Excerpt: Thornton and Harms then created millions of copies of this genetic template, using a method that introduced random mutations into every new copy, thus mimicking the variation that evolution could have produced in the protein under alternative scenarios.
My comment: Natural genetic engineering enables the de novo creation of olfactory receptor genes that enable nutrients to alter the microRNA/messenger RNA balance, which leads to amino acid substitutions that differentiate cell types and stabilize the genome when functional receptors are produced. Looking too far downstream — at receptors produced later than those that allow nutrients to enter the cell — reveals the fact that researchers often may report (or think) they are creating something (e.g., millions of copies that introduce random mutations) when the de novo creation of all receptors in all cell types is nutrient-dependent and controlled by the metabolism of nutrients to species-specific pheromones. Pheromones control the physiology of reproduction and thus they control nutrient-dependent ecological speciation when organism-level thermoregulation results from seemingly futile thermodynamic cycles of protein biosynthesis and degradation.
As researchers begin to understand how receptor-mediated behaviors are controlled by nutrient-uptake and pheromones, we should begin to read less On evolutionary causes and evolutionary processes. However, we should already have learned more about biophysically-constrained cell-type differentiation from researchers — primarily in Israel — who continue to report on the conserved molecular mechanisms that enable ecological variation to result in ecological adaptations, which are manifested in morphological and behavioral phenotypes in species from microbes to man.
See, for example: Gene duplication as a mechanism of genomic adaptation to a changing environment “One of the main duplicated gene families are the olfactory receptor proteins [18,117–119] so perhaps their duplication may lead to an increase in sensitivity to a particular odour may be adaptive under certain conditions.” Some would argue that this is not the case for humans — as if the molecular epigenetics of our behavior somehow “evolved” differently. However, there is no model for that, and no experimental evidence suggests anything except conserved molecular mechanisms.
In my model, “… it is interesting to note that the presence of the X-linked Kalig 1 gene affects olfaction, GnRH, LH, androgen/estrogen ratios, and sexual behavior as a result of Kal protein deficiency. Afflicted patients are genetically predisposed by a single gene to be both anosmic and hypogonadal. In a small cohort, their sexual behavior is not unlike that of anosmic mammals of other species that lack sexual motivation. However, Bobrow, Money, and Lewis (1971) have also indicated that these individuals even lack the uniquely species-specific human experience of falling in love. It is possible, therefore, that a single gene might have dramatic effects on the development of human odor-associated sexual preferences.” (Kohl, 2007)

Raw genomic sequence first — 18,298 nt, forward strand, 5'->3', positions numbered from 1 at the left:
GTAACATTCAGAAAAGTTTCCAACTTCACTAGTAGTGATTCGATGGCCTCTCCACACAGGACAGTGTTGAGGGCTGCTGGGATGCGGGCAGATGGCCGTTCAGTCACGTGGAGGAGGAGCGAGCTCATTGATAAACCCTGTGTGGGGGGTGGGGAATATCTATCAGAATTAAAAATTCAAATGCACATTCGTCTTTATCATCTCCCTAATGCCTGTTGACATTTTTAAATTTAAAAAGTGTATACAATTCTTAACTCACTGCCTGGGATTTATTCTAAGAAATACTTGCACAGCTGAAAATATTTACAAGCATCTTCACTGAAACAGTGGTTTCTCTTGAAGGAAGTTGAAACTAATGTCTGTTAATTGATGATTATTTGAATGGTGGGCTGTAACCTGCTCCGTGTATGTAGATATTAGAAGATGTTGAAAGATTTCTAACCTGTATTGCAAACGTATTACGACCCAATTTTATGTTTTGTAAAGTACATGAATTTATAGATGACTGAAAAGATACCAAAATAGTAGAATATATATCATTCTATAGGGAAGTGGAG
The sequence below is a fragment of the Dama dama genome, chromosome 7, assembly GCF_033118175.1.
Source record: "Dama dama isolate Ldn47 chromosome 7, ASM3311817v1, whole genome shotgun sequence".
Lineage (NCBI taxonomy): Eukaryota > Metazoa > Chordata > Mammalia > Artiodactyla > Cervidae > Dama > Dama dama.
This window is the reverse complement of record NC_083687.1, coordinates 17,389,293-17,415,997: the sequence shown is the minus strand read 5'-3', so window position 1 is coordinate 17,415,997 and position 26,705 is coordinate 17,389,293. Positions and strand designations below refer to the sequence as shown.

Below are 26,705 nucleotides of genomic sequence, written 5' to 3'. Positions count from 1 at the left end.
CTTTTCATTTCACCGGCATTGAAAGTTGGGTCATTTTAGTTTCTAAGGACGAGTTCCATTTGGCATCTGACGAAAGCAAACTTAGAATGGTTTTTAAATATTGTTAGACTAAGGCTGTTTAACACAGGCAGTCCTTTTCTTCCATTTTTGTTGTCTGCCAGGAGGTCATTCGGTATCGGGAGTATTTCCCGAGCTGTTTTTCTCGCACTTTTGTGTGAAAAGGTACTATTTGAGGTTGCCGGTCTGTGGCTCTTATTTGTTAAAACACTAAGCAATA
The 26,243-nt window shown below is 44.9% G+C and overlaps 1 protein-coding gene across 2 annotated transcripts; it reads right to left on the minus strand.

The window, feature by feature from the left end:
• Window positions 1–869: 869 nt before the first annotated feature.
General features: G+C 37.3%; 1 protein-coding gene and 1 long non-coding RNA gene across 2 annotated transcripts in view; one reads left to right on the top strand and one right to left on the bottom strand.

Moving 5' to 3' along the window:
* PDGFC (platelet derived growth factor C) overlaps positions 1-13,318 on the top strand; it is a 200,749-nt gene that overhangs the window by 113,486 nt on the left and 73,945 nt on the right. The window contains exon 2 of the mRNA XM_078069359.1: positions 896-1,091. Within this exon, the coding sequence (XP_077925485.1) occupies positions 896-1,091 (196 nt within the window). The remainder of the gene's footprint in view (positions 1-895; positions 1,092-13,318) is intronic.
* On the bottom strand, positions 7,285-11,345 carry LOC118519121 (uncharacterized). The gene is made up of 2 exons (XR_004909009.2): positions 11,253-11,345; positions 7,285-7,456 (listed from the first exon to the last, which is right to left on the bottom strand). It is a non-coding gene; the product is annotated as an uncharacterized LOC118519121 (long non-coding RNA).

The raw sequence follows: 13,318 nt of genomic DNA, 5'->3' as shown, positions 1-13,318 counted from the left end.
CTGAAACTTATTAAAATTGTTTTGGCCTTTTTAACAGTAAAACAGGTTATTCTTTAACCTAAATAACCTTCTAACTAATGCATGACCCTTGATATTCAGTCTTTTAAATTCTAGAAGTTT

See also: Evolution of minimal specificity and promiscuity in steroid hormone receptors. “We show that [ the steroid hormone receptors] SRs evolved according to a principle of minimal specificity: at each point in time, these proteins evolved to be specific enough to distinguish among the substances to which they were naturally exposed, but not more so.” Harms and Thornton, with others, have commented on how unlikely it would be if the minimal atomic-level specificity required to link the epigenetic landscape to the physical landscape of DNA in organized genomes was mutation-driven.
“…replacements subtly changed the chemistry of two amino acids, but they dramatically reduced estrogen sensitivity by introducing an excess of interaction partners into the receptor/estrogen complex, inducing a frustrated ensemble of suboptimal hydrogen bond networks unique to estrogens.”
Suboptimal protein folding (i.e., mutation) seems unlikely to lead from nutrient uptake to controlled reproduction that involves amino acid substitutions and the creation of estrogen receptors. For example, Estrogen receptor α polymorphism in a species with alternative behavioral phenotypes makes it clearer that Harms and Thornton (2014) are reporting their findings in terms of mutations, natural selection, and evolution because most people have been taught to believe in that pseudoscientific nonsense, and have ignored the biological facts that link ecological variation to ecological adaptations via amino acid substitutions.